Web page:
A scholarly article on the relationship between therapy and the idea that “the personal is political.” The author argues that the typical therapy format can unintentionally support larger systems of oppression by focusing on personal “acceptance” or “empowerment” at the expense of political power and societal change.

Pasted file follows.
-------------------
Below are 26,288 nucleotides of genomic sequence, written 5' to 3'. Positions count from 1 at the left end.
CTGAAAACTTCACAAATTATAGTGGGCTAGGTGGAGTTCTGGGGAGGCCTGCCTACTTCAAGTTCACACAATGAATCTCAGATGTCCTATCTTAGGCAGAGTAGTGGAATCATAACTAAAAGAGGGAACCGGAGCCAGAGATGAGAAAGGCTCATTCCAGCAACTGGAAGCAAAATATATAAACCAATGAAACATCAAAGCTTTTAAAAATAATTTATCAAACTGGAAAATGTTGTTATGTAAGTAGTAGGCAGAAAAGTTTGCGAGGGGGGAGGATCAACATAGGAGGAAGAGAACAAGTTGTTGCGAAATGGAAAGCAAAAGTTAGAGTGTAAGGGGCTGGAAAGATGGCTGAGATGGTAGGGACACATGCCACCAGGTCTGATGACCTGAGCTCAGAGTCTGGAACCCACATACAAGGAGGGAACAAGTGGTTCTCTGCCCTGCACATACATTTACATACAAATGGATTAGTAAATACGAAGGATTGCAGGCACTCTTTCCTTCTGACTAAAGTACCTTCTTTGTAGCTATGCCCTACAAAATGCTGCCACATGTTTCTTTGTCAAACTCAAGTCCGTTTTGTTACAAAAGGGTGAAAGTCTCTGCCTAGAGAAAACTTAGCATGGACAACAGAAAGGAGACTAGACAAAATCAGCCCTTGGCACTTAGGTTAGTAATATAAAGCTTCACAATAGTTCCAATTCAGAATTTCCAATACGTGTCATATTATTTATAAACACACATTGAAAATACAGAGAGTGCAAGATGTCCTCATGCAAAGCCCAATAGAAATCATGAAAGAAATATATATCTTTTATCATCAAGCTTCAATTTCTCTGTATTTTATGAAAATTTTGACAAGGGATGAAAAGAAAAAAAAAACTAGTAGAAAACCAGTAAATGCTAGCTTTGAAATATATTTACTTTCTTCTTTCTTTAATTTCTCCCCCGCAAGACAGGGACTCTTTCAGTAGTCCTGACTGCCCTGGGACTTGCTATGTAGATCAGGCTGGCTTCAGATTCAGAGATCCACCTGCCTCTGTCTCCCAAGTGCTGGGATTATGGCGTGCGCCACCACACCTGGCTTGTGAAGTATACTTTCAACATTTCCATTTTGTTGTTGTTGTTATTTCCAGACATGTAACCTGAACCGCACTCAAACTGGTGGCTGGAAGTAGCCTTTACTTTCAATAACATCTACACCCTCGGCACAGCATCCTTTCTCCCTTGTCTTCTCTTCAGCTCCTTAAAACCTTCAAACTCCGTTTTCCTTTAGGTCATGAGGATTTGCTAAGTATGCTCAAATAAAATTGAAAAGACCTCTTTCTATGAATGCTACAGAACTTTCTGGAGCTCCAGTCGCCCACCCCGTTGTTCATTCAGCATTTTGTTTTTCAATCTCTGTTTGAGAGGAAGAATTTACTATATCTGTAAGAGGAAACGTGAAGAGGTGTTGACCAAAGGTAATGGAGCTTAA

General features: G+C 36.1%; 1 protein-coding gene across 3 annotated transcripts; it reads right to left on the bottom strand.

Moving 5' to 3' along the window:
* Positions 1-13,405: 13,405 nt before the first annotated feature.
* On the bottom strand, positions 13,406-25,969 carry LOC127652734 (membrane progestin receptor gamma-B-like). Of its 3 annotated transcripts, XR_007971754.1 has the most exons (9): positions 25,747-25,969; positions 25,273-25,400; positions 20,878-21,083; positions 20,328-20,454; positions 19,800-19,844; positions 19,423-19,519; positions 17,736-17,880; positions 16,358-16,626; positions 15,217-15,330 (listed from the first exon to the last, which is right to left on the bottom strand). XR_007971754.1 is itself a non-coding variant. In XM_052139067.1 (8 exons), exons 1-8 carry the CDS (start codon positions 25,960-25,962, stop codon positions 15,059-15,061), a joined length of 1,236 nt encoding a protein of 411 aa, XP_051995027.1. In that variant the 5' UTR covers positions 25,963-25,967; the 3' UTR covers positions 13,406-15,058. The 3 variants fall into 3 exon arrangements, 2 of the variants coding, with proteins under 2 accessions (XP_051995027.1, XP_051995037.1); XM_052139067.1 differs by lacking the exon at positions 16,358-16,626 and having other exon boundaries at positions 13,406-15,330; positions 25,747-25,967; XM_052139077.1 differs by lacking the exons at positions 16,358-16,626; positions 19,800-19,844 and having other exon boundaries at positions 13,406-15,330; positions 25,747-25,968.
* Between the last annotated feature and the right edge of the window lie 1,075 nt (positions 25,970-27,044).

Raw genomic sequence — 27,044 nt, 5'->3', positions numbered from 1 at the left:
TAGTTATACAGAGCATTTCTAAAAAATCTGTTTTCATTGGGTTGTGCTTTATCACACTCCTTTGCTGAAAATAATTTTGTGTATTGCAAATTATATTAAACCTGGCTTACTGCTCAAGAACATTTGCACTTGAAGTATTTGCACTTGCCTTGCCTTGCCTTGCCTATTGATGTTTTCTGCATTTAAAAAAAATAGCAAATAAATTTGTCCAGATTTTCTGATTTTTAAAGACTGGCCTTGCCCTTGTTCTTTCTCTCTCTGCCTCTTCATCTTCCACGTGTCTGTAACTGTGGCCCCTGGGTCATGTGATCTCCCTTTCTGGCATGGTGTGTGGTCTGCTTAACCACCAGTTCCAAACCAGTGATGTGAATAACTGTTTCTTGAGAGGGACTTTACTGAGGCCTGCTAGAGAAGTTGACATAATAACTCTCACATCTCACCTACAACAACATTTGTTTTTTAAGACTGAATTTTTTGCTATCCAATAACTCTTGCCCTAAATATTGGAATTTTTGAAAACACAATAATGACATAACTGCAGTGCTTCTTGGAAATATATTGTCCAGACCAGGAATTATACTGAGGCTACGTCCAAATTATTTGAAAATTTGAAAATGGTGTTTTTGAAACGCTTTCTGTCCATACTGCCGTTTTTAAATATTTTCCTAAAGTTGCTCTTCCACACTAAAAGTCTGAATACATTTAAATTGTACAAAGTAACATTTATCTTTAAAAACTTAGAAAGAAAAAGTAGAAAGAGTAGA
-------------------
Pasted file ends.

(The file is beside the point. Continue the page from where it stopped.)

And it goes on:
“This article explores the way in which the slogan, ‘the personal is political’ is used within feminist psychological writing, with particular reference to therapy. The growth in feminist therapies (including self-help books, co-counselling, twelve-step groups, and so on, as well as one-to-one therapy) has been rapid, and has attracted criticism from many feminists concerned about their political implications (Cardea: 1985; Hoagland: 1988; Tallen: 1990a and b; Perkins: 1991). However, many feminist psychologists (both researchers and practitioners) state explicitly their belief that ‘the personal is political.'”